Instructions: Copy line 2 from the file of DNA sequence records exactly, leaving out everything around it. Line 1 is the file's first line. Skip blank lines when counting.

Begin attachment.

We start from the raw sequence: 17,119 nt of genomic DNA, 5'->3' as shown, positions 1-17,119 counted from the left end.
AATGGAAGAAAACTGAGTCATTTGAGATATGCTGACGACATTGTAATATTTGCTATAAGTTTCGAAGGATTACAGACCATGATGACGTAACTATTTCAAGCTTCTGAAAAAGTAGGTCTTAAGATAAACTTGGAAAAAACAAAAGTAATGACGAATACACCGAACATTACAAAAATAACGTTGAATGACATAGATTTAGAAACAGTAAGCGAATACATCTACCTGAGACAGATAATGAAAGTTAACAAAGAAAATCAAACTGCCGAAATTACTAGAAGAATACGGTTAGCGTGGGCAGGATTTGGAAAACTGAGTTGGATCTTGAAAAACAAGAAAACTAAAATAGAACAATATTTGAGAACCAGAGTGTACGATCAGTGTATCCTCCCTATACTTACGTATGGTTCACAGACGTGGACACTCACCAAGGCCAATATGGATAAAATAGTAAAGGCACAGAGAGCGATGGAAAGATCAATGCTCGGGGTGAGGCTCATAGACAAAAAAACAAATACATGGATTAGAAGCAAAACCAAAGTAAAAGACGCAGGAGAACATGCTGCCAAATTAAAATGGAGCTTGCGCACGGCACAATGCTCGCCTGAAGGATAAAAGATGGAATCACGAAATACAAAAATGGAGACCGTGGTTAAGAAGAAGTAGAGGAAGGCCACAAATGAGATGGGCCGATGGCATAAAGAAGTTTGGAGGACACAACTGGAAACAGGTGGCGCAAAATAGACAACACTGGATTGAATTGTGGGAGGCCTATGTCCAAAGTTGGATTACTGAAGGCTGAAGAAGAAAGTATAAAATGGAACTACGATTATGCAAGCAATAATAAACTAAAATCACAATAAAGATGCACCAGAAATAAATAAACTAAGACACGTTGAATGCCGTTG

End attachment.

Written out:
AATGGAAGAAAACTGAGTCATTTGAGATATGCTGACGACATTGTAATATTTGCTATAAGTTTCGAAGGATTACAGACCATGATGACGTAACTATTTCAAGCTTCTGAAAAAGTAGGTCTTAAGATAAACTTGGAAAAAACAAAAGTAATGACGAATACACCGAACATTACAAAAATAACGTTGAATGACATAGATTTAGAAACAGTAAGCGAATACATCTACCTGAGACAGATAATGAAAGTTAACAAAGAAAATCAAACTGCCGAAATTACTAGAAGAATACGGTTAGCGTGGGCAGGATTTGGAAAACTGAGTTGGATCTTGAAAAACAAGAAAACTAAAATAGAACAATATTTGAGAACCAGAGTGTACGATCAGTGTATCCTCCCTATACTTACGTATGGTTCACAGACGTGGACACTCACCAAGGCCAATATGGATAAAATAGTAAAGGCACAGAGAGCGATGGAAAGATCAATGCTCGGGGTGAGGCTCATAGACAAAAAAACAAATACATGGATTAGAAGCAAAACCAAAGTAAAAGACGCAGGAGAACATGCTGCCAAATTAAAATGGAGCTTGCGCACGGCACAATGCTCGCCTGAAGGATAAAAGATGGAATCACGAAATACAAAAATGGAGACCGTGGTTAAGAAGAAGTAGAGGAAGGCCACAAATGAGATGGGCCGATGGCATAAAGAAGTTTGGAGGACACAACTGGAAACAGGTGGCGCAAAATAGACAACACTGGATTGAATTGTGGGAGGCCTATGTCCAAAGTTGGATTACTGAAGGCTGAAGAAGAAAGTATAAAATGGAACTACGATTATGCAAGCAATAATAAACTAAAATCACAATAAAGATGCACCAGAAATAAATAAACTAAGACACGTTGAATGCCGTTG